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Goodbye Christopher Robin: History vs. Hollywood

Starring Domhnall Gleeson, Margot Robbie, Kelly Macdonald

Domhnall Gleeson
Born: May 12, 1983
Dublin, Ireland
A. A. Milne
Born: January 18, 1882
Birthplace: Kilburn, London, England, UK
Death: January 31, 1956, Hartfield, Sussex, England, UK (stroke)
Will Tilston
Christopher Robin Milne
Born: August 21, 1920
Birthplace: Chelsea, London, England, UK
Death: April 20, 1996, Totnes, Devon, England, UK (myasthenia gravis)
Margot Robbie
Born: July 2, 1990
Dalby, Queensland, Australia
Dorothy "Daphne" Milne
Born: 1890
Death: 1971
Stephen Campbell Moore
Born: November 30, 1979
London, England, UK
Ernest Howard 'E. H.' Shepard
Born: December 10, 1879
Birthplace: St John's Wood, London, England, UK
Death: March 24, 1976, London, England, UK
Kelly Macdonald
Born: February 23, 1976
Glasgow, Scotland, UK
Olive Rand
Winnie-the-Pooh (Movie Bear)

Several different prop bears were used in the movie in order to show aging (wear).
Edward Bear (renamed Winnie-the-Pooh)
Born: August 1921
Birthplace: Harrods Department Store, London, England, UK

Christopher Robin received the bear on his 1st birthday.
Born: 1920s

Christopher Robin's original Piglet stuffed animal is on display along with the others at the New York Public Library.
Born: 1920s

Christopher Robbin's original Tigger doll inspired the character, who first appeared in 'The House at Pooh Corner' in 1928.
Born: 1920s

Christopher Robin's real Eeyore stuffed animal inspired the gloomy donkey who first appeared in A. A. Milne's 1926 book 'Winnie-the-Pooh'.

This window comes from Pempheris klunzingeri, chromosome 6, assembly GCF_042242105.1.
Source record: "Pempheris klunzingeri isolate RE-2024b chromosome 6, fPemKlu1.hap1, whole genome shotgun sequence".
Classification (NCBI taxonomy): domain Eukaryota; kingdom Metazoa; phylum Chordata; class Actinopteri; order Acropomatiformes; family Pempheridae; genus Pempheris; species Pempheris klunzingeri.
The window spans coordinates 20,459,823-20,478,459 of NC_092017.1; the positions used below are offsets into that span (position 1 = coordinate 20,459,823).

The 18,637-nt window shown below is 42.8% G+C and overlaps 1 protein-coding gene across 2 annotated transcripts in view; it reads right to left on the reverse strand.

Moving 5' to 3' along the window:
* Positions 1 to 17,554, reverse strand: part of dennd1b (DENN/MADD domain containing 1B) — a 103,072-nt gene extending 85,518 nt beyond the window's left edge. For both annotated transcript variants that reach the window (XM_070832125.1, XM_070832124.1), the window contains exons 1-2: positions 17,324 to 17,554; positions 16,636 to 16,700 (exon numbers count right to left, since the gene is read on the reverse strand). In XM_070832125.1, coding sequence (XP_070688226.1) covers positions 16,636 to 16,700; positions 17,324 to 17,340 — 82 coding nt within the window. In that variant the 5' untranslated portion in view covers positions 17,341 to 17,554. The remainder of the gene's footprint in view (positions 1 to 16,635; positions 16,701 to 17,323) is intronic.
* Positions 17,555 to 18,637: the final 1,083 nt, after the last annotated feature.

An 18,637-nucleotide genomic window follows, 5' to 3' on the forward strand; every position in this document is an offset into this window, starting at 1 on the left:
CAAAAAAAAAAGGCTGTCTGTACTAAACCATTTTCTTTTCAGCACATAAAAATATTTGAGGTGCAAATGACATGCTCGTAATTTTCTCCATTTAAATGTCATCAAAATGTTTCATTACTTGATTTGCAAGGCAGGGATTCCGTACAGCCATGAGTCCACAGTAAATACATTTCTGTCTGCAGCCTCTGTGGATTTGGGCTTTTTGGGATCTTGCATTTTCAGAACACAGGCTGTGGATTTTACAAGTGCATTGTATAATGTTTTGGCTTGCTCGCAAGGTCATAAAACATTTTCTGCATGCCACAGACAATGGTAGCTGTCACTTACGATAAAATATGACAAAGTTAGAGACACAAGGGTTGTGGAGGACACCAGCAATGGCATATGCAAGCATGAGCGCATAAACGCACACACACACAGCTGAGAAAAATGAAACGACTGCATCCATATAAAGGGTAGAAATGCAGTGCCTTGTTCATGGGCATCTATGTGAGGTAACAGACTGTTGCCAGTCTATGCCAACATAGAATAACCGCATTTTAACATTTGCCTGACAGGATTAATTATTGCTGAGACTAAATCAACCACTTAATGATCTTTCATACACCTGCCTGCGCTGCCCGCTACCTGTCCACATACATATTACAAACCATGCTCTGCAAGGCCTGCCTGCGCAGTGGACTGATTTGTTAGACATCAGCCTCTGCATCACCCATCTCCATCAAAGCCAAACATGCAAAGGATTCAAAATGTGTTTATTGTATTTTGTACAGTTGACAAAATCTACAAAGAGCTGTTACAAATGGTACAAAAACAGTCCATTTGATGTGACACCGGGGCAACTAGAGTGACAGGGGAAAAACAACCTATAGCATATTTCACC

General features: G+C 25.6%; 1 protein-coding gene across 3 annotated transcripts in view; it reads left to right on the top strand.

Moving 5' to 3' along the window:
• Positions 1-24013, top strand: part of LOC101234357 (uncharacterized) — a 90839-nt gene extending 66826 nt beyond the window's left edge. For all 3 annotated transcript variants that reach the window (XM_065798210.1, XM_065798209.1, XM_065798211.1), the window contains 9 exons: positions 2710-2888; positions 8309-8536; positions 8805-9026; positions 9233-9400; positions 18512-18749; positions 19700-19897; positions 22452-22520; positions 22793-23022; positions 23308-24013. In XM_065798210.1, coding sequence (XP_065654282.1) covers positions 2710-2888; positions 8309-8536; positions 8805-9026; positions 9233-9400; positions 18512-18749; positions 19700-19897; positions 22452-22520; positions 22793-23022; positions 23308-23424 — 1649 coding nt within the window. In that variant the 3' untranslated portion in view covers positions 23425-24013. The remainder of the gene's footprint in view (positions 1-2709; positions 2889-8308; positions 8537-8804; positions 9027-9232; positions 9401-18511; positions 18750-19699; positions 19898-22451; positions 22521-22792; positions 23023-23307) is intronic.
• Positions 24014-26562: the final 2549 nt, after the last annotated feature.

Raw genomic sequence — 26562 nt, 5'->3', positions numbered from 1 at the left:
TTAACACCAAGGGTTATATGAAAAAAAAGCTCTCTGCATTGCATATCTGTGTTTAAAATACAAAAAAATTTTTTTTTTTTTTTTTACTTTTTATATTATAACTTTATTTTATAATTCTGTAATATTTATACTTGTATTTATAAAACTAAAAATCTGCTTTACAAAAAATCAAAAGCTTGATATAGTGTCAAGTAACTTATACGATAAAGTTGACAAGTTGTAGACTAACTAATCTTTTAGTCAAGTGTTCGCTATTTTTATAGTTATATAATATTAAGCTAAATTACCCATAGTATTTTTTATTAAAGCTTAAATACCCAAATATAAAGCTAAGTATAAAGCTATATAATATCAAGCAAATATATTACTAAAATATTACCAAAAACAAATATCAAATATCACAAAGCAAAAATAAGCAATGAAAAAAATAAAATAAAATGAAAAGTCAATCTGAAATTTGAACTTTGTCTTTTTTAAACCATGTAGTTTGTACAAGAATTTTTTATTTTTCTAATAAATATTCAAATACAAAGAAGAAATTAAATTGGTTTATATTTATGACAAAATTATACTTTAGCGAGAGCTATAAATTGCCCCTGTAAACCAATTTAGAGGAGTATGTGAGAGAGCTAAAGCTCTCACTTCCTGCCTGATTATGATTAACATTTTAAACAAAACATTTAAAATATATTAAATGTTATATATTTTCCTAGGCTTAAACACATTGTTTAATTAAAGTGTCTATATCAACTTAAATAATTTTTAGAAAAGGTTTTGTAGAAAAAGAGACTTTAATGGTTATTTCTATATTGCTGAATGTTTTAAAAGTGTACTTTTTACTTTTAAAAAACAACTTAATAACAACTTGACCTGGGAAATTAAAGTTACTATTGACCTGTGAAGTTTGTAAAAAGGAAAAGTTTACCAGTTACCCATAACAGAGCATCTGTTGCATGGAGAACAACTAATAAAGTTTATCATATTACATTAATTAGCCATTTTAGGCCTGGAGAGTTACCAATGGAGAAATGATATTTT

Bear at Zoo in Movie, Portraying Winnipeg (Winnie)
Winnipeg (Winnie)
Born: 1914
Birthplace: Ontario, Canada
Death: May 12, 1934, London Zoo
Winnie, pictured in 1916 at the London Zoo, inspired Christopher Robin to name his toy bear Winnie.

Questioning the Story:

Did A. A. Milne really suffer from post-traumatic stress disorder from his time in the war?

In the movie, A. A. Milne's time fighting for the British Army in WWI leads to PTSD that causes him to move his family from London to the calm serenity of the English countryside. The true story behind Goodbye Christopher Robin is a little less clear when it comes to what extent Milne was affected by PTSD, in part because the condition wasn't understood and recognized the way it is today. Though there is no direct evidence that Milne suffered from PTSD, we do know that his experiences fighting in the war bore down heavily on him. Milne wrote in his autobiography It's Too Late Now that it caused him to become "almost physically sick" to recall "that nightmare of moral degradation, the war."

He mentions a trip to the zoo with his son Christopher Robin, where they observed the bugs in the insect house, stating that the sight of the large, grotesque insects induced great discomfort. "I could imagine a spider or a millipede so horrible that in its presence I should die of disgust," Milne wrote in his autobiography. "It seems impossible to me now that any sensitive man could live through another war. If not required to die in other ways, he would waste away of soul-sickness." In the movie, the character's sensitivities are presented as a direct result of the war, with him flinching at the sounds of corks and balloons going pop. In real life, it's hard to know, for example, how sensitive Milne was before the war to things like giant creepy insects and how much the war played a part in stimulating this discomfort.

A. A. Milne and his son Christopher Robin pose with the original Pooh Bear stuffed animal in 1926 at Cotchford Farm, their home in Sussex. Will Tilston and Domhnall Gleeson portray the son and father in the movie (right).

Did A. A. Milne's wife Daphne sell his poem without him knowing?